Clinical Commissioning Groups - Constitutions

All CCGs are required to have in place constitutions defining their governance and operating policies. These constitutions are important in establishing a genuine and collaborative engagement with practices. 

 

GP practices should ensure that the CCG constitution:

  1. contains a commitment for the CCG to engage with the LMC, as the local statutory representatives of the profession
  2. clearly outlines the dispute process by which practices can raise grievances with their CCG.

A practice should not sign up to their CCG constitution or interpractice agreement unless they are content with all aspects within either document.  If you have concerns, you should immediately seek advice from the LMC.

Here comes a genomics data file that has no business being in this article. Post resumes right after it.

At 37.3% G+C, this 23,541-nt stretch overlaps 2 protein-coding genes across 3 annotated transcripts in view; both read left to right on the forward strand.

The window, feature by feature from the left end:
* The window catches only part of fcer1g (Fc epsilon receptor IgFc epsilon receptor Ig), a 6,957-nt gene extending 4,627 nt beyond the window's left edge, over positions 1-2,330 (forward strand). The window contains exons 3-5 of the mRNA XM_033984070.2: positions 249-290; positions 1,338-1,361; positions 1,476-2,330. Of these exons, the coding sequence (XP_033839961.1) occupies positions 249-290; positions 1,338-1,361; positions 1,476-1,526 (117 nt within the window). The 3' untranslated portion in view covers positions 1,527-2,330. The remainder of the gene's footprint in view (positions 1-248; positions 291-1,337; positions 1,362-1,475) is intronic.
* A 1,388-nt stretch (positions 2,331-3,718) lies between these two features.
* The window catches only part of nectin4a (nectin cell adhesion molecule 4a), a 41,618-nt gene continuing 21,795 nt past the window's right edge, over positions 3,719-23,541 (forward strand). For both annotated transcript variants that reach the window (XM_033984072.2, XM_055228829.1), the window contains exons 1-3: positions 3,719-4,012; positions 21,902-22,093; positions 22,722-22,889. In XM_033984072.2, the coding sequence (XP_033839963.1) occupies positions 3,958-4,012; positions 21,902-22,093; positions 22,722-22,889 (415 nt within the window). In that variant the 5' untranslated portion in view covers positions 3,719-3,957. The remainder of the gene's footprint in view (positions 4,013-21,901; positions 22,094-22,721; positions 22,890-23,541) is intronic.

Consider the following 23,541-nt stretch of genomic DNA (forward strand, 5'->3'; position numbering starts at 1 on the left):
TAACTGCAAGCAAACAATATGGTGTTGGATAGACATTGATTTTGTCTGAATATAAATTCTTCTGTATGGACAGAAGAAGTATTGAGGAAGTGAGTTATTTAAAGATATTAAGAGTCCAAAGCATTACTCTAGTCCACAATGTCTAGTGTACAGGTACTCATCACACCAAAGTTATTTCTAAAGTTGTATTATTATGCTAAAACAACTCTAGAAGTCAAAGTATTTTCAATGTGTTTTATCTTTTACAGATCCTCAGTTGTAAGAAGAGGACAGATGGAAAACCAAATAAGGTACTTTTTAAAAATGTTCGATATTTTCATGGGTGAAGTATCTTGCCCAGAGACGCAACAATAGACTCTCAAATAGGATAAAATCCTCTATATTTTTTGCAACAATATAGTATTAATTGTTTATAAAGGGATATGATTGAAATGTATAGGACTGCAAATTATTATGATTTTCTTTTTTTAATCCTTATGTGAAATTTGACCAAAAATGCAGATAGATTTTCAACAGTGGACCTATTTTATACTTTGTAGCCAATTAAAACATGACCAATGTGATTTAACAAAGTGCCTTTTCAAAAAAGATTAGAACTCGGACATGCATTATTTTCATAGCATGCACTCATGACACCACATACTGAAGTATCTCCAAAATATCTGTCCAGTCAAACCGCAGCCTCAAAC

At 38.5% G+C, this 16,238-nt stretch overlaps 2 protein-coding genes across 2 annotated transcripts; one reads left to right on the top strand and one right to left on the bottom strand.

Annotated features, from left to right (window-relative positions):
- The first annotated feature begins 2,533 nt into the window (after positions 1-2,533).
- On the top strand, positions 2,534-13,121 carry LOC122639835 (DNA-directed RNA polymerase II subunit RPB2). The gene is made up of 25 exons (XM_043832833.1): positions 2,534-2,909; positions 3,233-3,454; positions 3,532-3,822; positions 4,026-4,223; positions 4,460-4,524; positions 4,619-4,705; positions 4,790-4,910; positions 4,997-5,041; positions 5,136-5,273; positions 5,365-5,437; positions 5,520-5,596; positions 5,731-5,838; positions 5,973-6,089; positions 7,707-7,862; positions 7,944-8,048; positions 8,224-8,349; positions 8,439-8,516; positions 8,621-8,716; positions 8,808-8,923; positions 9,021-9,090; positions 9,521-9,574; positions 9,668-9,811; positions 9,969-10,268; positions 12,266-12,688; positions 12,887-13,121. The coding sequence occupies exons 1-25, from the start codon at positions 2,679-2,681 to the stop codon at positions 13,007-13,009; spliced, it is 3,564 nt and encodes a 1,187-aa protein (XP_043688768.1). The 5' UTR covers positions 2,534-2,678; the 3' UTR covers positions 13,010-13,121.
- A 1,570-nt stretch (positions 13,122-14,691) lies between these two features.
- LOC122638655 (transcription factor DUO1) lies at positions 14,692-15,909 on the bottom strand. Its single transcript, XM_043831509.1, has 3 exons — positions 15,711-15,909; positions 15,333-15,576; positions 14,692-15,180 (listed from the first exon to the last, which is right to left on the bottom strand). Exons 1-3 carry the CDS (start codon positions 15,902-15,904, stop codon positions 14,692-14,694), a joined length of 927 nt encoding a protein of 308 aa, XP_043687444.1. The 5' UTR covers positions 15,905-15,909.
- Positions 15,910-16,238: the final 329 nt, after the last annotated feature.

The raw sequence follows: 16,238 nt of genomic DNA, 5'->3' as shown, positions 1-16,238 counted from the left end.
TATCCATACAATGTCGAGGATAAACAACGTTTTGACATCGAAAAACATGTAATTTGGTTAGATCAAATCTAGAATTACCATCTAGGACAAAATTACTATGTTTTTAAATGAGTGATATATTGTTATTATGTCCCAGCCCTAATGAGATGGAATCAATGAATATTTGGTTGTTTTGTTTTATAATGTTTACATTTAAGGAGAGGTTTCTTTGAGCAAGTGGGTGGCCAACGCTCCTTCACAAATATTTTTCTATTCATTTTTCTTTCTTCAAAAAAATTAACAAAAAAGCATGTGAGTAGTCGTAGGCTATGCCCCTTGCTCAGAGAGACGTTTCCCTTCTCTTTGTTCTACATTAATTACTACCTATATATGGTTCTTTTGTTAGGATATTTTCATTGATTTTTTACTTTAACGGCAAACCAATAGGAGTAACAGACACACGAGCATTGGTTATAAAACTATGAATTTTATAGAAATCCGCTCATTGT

The CCG constitution should NOT include:

  1. Any clause or requirement relating contractual responsibilities of practices or any 'obligation' for practices to undertake work for the CCG. Such activity should be voluntary and resourced appropriately
  2. Requirements or sanctions relating to performance management of practices. The NHS Commissioning Board will have sole responsibility for the administration and management of practice contracts
  3. Details relating to the ‘expulsion’ of practices from the CCG CCGs will have no powers to expel a practice
  4. Details of any incentive schemes rewarding practices for remaining within budget or achieving financial savings.
     

Procedures for clinical commissioning group constitution change, merger or dissolution (NHSE May 2013)

 

Further guidance, including FAQs, on the CCG Constitutions page of the BMA website.

CCG Constitutions (GPC May 2012)

 

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Updated on Wednesday, 23 October 2019

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